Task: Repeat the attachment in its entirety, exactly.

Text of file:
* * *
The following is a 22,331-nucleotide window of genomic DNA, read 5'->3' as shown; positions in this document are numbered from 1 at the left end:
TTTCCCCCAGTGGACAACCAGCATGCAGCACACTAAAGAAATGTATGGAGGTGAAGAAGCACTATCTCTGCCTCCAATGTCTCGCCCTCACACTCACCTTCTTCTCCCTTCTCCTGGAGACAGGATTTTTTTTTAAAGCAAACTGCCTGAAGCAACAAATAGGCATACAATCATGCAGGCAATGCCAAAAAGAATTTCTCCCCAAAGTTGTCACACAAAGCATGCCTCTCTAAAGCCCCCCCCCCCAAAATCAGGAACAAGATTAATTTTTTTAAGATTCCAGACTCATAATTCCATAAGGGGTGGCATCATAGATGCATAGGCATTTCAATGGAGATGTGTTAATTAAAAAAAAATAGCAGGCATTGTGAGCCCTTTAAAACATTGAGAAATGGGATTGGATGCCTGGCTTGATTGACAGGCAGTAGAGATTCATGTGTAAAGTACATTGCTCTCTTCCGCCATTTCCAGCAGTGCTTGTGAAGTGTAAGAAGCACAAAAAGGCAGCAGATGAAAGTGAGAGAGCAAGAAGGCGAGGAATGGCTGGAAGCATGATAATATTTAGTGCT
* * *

The following is a 22,331-nucleotide window of genomic DNA, read 5'->3' as shown; positions in this document are numbered from 1 at the left end:
TTTCCCCCAGTGGACAACCAGCATGCAGCACACTAAAGAAATGTATGGAGGTGAAGAAGCACTATCTCTGCCTCCAATGTCTCGCCCTCACACTCACCTTCTTCTCCCTTCTCCTGGAGACAGGATTTTTTTTTAAAGCAAACTGCCTGAAGCAACAAATAGGCATACAATCATGCAGGCAATGCCAAAAAGAATTTCTCCCCAAAGTTGTCACACAAAGCATGCCTCTCTAAAGCCCCCCCCCCCAAAATCAGGAACAAGATTAATTTTTTTAAGATTCCAGACTCATAATTCCATAAGGGGTGGCATCATAGATGCATAGGCATTTCAATGGAGATGTGTTAATTAAAAAAAAATAGCAGGCATTGTGAGCCCTTTAAAACATTGAGAAATGGGATTGGATGCCTGGCTTGATTGACAGGCAGTAGAGATTCATGTGTAAAGTACATTGCTCTCTTCCGCCATTTCCAGCAGTGCTTGTGAAGTGTAAGAAGCACAAAAAGGCAGCAGATGAAAGTGAGAGAGCAAGAAGGCGAGGAATGGCTGGAAGCATGATAATATTTAGTGCT